Congratulations for getting the vaccine! I got my 2nd shot last Friday. My arm hurt after the 1st shot, and I felt fatigue and chill for a few hours after 2nd one. But as you said, “It’s a small price to pay for the Covid protection”. I am very happy to have vaccine shots. We still need be careful because of the mutations.

    Liked by 1 person

    • Platypus Man · March 2

      Both vaccines already…that’s really good news. And having had the jab(s) definitely makes it less stressful when out and about in company, although as you say, mutations are a problem. We’re expecting that booster jabs will be needed later in the year, and I’ll welcome them for the extra protection they’ll offer. The scientists and medics are doing a brilliant job, aren’t they!

      Liked by 1 person

  8. krikitarts · February 28

    What a nightmare adventure this is. I was appalled to read of your side effects but relieved to see that it turned out well after all. We went back up to Level 3 in Auckland this morning, but only for a projected 7 day. We shall see. Although vaccinations for at-risk persons have started, regular folks are not expected to get them until later in the year.

    Liked by 2 people

    • Platypus Man · February 28

      All’s well that ends well, as dear old Shakespeare once told us. When I wrote this post I was conscious that my account of the side-effects might put people off being vaccinated, but I hope that’s not the case. It definitely wasn’t great for 12 hours, but it sure is better than getting very ill – maybe even dying – from the virus itself. Sorry to hear that Auckland’s level has been raised, but seen from the other side of the world NZ has done an amazing job in containing Covid. We Brits could learn a lot from you guys … don’t suppose we’ll listen though! Hope you don’t have to wait to much longer for your jab.

      Liked by 1 person

  9. Jet Eliot · February 28

    What a refreshingly sane and gracious post, thank you Platypus Man. I appreciate your courage on getting the vaccine and living through the side effects, also liked hearing what you went through. Your attitude and insight on the coronavirus are wonderful, and I agree with you 100%. In the US, there’s still chaos and not enough vaccines distributed, but with the new president we have more order and lots of hope and many of us, myself included, are waiting our turn.

    Liked by 2 people

    • Platypus Man · March 1

      Hi Jet. Thank you for your kind and generous comment. I can safely say that in all of my (nearly) 65 years on this planet no one has ever described me (or anything I’ve said or written) as gracious, so I’m feeling rather pleased with myself as I write this. Oh dear, does that make me appear rather ungracious?!
      There’s been plenty of chaos around Covid here in the UK too, with the national government seemingly more interested in not upsetting people than in making difficult decisions. But to be fair, it’s much easier to heckle from the side-lines than to have responsibility for making those decisions, particularly in a fast-moving environment in which everyone has had to learn very quickly. And to their credit, they’ve done a superb job in procuring and rolling out the vaccine. Since I wrote the post just 5 days ago, a further 2 million people have been vaccinated, which is a truly achievement.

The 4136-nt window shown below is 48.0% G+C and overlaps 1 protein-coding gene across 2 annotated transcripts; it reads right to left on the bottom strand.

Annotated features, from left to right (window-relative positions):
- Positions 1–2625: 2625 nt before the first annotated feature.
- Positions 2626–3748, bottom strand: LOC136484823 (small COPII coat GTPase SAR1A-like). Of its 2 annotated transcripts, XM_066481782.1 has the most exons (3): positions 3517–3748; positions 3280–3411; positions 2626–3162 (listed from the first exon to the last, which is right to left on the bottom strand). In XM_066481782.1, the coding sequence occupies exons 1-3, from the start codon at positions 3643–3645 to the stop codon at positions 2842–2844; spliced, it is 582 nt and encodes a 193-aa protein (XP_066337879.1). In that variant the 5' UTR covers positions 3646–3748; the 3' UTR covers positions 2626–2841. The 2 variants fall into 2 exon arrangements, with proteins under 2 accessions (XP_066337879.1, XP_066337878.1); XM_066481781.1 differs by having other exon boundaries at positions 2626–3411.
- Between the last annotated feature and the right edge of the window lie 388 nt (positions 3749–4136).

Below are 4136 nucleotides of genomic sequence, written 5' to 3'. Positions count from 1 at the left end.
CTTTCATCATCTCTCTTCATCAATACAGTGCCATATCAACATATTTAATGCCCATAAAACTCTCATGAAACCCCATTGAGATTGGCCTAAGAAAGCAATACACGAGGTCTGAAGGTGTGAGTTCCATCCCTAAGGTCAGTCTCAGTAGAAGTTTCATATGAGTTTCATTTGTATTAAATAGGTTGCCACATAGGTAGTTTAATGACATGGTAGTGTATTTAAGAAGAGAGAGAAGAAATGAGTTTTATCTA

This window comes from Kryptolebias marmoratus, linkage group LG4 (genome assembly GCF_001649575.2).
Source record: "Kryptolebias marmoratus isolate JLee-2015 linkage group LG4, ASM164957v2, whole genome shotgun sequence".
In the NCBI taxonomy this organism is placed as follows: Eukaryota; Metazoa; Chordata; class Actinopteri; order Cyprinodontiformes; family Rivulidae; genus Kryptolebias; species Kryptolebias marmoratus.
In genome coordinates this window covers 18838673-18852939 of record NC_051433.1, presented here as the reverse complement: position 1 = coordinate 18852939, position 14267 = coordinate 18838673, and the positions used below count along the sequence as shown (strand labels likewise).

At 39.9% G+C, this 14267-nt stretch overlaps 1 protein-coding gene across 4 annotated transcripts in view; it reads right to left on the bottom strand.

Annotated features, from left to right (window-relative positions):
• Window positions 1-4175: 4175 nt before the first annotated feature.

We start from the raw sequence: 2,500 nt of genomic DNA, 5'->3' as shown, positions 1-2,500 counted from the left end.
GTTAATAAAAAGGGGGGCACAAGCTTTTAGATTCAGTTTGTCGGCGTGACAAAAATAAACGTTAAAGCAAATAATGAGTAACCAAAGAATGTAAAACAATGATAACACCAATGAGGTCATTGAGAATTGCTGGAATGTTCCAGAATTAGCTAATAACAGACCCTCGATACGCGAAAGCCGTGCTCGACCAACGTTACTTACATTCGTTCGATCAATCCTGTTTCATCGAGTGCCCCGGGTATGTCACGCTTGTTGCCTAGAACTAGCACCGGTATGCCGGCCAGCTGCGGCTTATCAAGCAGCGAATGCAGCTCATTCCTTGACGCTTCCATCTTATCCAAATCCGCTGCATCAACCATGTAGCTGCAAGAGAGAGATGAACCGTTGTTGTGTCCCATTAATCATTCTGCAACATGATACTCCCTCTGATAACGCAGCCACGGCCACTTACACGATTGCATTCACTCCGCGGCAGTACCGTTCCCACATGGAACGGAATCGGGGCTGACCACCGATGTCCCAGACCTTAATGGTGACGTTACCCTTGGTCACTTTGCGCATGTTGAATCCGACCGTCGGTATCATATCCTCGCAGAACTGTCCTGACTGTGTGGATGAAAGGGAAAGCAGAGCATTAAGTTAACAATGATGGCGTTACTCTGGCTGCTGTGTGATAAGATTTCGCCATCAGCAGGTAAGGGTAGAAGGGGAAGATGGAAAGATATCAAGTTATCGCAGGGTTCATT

Regarding the situation in the US, things must surely improve now you have a new, rational incumbent at the White House. Having said that, another of my US correspondents suggested that the vaccine roll-out will also be heavily impacted by the degree of (in)competence of each State’s administration, which makes it sound like a bit of a lottery. Hopefully California will get its act together and you’ll get your jab before much longer.
      Thank you again for dropping by and taking the time to comment on my humble blog!

      Liked by 2 people

  10. blhphotoblog · March 3

    I had pretty much the same reaction Mr P, this was with the Oxford jab. Mrs H (who works in ad-min at a GP surgery) got the pfiser (?) and no reaction!
    Anyway once a week I’m at the local centre meeting people at the door and checking that a. they have a booking (you’d be surprised) b. they have no symptoms, and c. they are wearing masks and sanatising hands. I’ll be glad when this is under control and life can return.

    Liked by 1 person

    • Platypus Man · March 3

      Interesting…everyone I know about who had the Pfizer jab got away with pretty much no reaction, while everyone who had the Oxford AstraZeneca vaccine (including me) had side-effects. Whatever, better to have side-effects from the vaccine than getting Covid itself. Hopefully, by early summer, some sort of normality will return. It really can’t come soon enough!

      Liked by 1 person